Primary Care Settings
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2022 ◽  
Vol 22 (1) ◽  
Rebekah Pratt ◽  
Daniel M. Saman ◽  
Clayton Allen ◽  
Benjamin Crabtree ◽  
Kris Ohnsorg ◽  

Abstract Background In this paper we describe the use of the Consolidated Framework for Implementation Research (CFIR) to study implementation of a web-based, point-of-care, EHR-linked clinical decision support (CDS) tool designed to identify and provide care recommendations for adults with prediabetes (Pre-D CDS). Methods As part of a large NIH-funded clinic-randomized trial, we identified a convenience sample of interview participants from 22 primary care clinics in Minnesota, North Dakota, and Wisconsin that were randomly allocated to receive or not receive a web-based EHR-integrated prediabetes CDS intervention. Participants included 11 clinicians, 6 rooming staff, and 7 nurse or clinic managers recruited by study staff to participate in telephone interviews conducted by an expert in qualitative methods. Interviews were recorded and transcribed, and data analysis was conducted using a constructivist version of grounded theory. Results Implementing a prediabetes CDS tool into primary care clinics was useful and well received. The intervention was integrated with clinic workflows, supported primary care clinicians in clearly communicating prediabetes risk and management options with patients, and in identifying actionable care opportunities. The main barriers to CDS use were time and competing priorities. Finally, while the implementation process worked well, opportunities remain in engaging the care team more broadly in CDS use. Conclusions The use of CDS tools for engaging patients and providers in care improvement opportunities for prediabetes is a promising and potentially effective strategy in primary care settings. A workflow that incorporates the whole care team in the use of such tools may optimize the implementation of CDS tools like these in primary care settings. Trial registration Name of the registry: Trial registration number: NCT02759055. Date of registration: 05/03/2016. URL of trial registry record: Prospectively registered.

Mahmoud Alsaiqali ◽  
Katrien De Troeyer ◽  
Lidia Casas ◽  
Rafiq Hamdi ◽  
Christel Faes ◽  

Purpose: This study assesses the potential acute effects of heatwaves on human morbidities in primary care settings. Methods: We performed a time-stratified case-crossover study to assess the acute effects of heatwaves on selected morbidities in primary care settings in Flanders, Belgium, between 2000 and 2015. We used conditional logistic regression models. We assessed the effect of heatwaves on the day of the event (lag 0) and X days earlier (lags 1 to X). The associations are presented as Incidence Density Ratios (IDR). Results: We included 22,344 events. Heatwaves are associated with increased heat-related morbidities such as heat stroke IDR 3.93 [2.94–5.26] at lag 0, dehydration IDR 3.93 [2.94–5.26] at lag 1, and orthostatic hypotension IDR 2.06 [1.37–3.10] at lag 1. For cardiovascular morbidities studied, there was only an increased risk of stroke at lag 3 IDR 1.45 [1.04–2.03]. There is no significant association with myocardial ischemia/infarction or arrhythmia. Heatwaves are associated with decreased respiratory infection risk. The IDR for upper respiratory infections is 0.82 [0.78–0.87] lag 1 and lower respiratory infections (LRI) is 0.82 [0.74–0.91] at lag 1. There was no significant effect modification by age or premorbid chronic disease (diabetes, hypertesnsion). Conclusion: Heatwaves are associated with increased heat-related morbidities and decreased respiratory infection risk. The study of heatwaves’ effects in primary care settings helps evaluate the impact of heatwaves on the general population. Primary care settings might be not suitable to study acute life-threatening morbidities.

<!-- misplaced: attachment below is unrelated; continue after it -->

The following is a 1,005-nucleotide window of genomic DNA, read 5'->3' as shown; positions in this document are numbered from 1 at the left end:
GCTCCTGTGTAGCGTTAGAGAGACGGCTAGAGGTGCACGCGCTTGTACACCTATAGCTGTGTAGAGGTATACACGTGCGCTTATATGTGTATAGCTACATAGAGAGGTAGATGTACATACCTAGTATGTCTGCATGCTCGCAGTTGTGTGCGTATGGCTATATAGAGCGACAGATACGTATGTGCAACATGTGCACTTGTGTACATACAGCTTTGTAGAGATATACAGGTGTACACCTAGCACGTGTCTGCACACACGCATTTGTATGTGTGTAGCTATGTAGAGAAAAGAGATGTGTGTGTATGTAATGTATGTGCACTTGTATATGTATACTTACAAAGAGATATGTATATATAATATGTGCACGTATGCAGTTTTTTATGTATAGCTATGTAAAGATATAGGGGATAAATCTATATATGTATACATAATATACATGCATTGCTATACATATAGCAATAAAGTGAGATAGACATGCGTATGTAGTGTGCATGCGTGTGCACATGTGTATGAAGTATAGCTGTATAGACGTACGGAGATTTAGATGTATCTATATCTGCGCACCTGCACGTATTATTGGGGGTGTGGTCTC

PLoS ONE ◽  
2022 ◽  
Vol 17 (1) ◽  
pp. e0259065
Yue Chang ◽  
Yuanfan Yao ◽  
Zhezhe Cui ◽  
Guanghong Yang ◽  
Duan Li ◽  

Background The overuse and abuse of antibiotics is a major risk factor for antibiotic resistance in primary care settings of China. In this study, the effectiveness of an automatically-presented, privacy-protecting, computer information technology (IT)-based antibiotic feedback intervention will be evaluated to determine whether it can reduce antibiotic prescribing rates and unreasonable prescribing behaviours. Methods We will pilot and develop a cluster-randomised, open controlled, crossover, superiority trial. A total of 320 outpatient physicians in 6 counties of Guizhou province who met the standard will be randomly divided into intervention group and control group with a primary care hospital being the unit of cluster allocation. In the intervention group, the three components of the feedback intervention included: 1. Artificial intelligence (AI)-based real-time warnings of improper antibiotic use; 2. Pop-up windows of antibiotic prescription rate ranking; 3. Distribution of educational manuals. In the control group, no form of intervention will be provided. The trial will last for 6 months and will be divided into two phases of three months each. The two groups will crossover after 3 months. The primary outcome is the 10-day antibiotic prescription rate of physicians. The secondary outcome is the rational use of antibiotic prescriptions. The acceptability and feasibility of this feedback intervention study will be evaluated using both qualitative and quantitative assessment methods. Discussion This study will overcome limitations of our previous study, which only focused on reducing antibiotic prescription rates. AI techniques and an educational intervention will be used in this study to effectively reduce antibiotic prescription rates and antibiotic irregularities. This study will also provide new ideas and approaches for further research in this area. Trial registration ISRCTN, ID: ISRCTN13817256. Registered on 11 January 2020.